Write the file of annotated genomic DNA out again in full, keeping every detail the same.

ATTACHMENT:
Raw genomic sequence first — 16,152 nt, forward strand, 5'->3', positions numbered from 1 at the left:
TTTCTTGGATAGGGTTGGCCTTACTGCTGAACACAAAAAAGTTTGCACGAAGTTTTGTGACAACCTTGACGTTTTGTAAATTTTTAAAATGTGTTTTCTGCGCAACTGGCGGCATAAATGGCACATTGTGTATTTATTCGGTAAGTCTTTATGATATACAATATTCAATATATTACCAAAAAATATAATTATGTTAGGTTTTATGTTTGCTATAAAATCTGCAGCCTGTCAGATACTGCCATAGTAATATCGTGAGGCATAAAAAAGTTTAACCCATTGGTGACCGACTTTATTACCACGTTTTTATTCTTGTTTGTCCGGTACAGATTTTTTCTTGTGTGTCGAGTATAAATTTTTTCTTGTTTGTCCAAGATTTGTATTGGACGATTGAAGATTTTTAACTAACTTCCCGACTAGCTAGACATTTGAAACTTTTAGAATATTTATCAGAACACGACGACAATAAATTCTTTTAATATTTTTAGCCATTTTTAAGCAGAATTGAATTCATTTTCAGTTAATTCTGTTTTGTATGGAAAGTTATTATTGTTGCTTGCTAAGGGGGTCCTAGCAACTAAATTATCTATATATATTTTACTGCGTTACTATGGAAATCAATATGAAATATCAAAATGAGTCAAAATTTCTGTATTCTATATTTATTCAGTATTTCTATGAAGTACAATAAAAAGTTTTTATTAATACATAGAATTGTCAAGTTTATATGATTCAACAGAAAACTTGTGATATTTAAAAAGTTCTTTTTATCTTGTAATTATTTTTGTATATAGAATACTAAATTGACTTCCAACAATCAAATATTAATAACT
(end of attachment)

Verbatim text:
Raw genomic sequence first — 16,152 nt, forward strand, 5'->3', positions numbered from 1 at the left:
TTTCTTGGATAGGGTTGGCCTTACTGCTGAACACAAAAAAGTTTGCACGAAGTTTTGTGACAACCTTGACGTTTTGTAAATTTTTAAAATGTGTTTTCTGCGCAACTGGCGGCATAAATGGCACATTGTGTATTTATTCGGTAAGTCTTTATGATATACAATATTCAATATATTACCAAAAAATATAATTATGTTAGGTTTTATGTTTGCTATAAAATCTGCAGCCTGTCAGATACTGCCATAGTAATATCGTGAGGCATAAAAAAGTTTAACCCATTGGTGACCGACTTTATTACCACGTTTTTATTCTTGTTTGTCCGGTACAGATTTTTTCTTGTGTGTCGAGTATAAATTTTTTCTTGTTTGTCCAAGATTTGTATTGGACGATTGAAGATTTTTAACTAACTTCCCGACTAGCTAGACATTTGAAACTTTTAGAATATTTATCAGAACACGACGACAATAAATTCTTTTAATATTTTTAGCCATTTTTAAGCAGAATTGAATTCATTTTCAGTTAATTCTGTTTTGTATGGAAAGTTATTATTGTTGCTTGCTAAGGGGGTCCTAGCAACTAAATTATCTATATATATTTTACTGCGTTACTATGGAAATCAATATGAAATATCAAAATGAGTCAAAATTTCTGTATTCTATATTTATTCAGTATTTCTATGAAGTACAATAAAAAGTTTTTATTAATACATAGAATTGTCAAGTTTATATGATTCAACAGAAAACTTGTGATATTTAAAAAGTTCTTTTTATCTTGTAATTATTTTTGTATATAGAATACTAAATTGACTTCCAACAATCAAATATTAATAACT